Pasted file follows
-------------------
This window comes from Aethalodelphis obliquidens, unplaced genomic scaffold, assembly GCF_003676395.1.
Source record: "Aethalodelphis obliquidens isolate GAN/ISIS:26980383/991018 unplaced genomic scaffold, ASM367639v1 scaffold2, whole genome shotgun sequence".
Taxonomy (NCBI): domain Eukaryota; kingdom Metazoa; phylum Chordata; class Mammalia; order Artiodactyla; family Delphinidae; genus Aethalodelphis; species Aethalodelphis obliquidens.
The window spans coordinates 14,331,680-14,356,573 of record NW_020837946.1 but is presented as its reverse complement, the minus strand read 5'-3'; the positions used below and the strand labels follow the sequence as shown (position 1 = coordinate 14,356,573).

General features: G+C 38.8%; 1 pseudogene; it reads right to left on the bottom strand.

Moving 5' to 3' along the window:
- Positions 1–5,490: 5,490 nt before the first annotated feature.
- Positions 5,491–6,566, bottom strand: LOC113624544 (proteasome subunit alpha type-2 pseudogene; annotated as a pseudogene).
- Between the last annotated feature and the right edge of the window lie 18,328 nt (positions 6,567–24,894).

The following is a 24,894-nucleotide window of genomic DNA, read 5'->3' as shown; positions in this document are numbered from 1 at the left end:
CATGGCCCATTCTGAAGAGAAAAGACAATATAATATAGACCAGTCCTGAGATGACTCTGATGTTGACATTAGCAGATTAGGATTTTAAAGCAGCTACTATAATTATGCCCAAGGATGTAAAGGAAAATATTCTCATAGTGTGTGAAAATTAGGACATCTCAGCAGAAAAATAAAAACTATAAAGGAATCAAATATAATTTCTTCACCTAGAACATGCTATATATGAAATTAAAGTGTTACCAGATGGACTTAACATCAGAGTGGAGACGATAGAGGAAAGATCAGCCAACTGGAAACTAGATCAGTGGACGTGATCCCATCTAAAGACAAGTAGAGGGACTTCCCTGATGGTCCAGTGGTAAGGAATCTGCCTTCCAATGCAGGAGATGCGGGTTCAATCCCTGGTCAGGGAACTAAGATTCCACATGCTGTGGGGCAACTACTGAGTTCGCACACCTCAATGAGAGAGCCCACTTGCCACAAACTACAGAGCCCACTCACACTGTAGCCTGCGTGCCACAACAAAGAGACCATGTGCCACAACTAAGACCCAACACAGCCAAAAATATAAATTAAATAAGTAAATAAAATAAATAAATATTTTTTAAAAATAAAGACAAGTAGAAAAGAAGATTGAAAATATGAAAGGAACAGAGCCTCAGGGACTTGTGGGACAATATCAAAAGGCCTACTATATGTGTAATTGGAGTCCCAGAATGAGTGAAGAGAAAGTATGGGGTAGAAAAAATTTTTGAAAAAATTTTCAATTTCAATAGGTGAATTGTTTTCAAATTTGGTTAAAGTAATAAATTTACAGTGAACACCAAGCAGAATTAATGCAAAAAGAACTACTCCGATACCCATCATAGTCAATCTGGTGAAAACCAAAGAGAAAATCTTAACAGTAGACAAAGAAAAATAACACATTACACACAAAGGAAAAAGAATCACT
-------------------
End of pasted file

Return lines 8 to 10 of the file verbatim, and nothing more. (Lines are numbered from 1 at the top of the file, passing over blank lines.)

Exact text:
- Positions 5,491–6,566, bottom strand: LOC113624544 (proteasome subunit alpha type-2 pseudogene; annotated as a pseudogene).
- Between the last annotated feature and the right edge of the window lie 18,328 nt (positions 6,567–24,894).

The following is a 24,894-nucleotide window of genomic DNA, read 5'->3' as shown; positions in this document are numbered from 1 at the left end: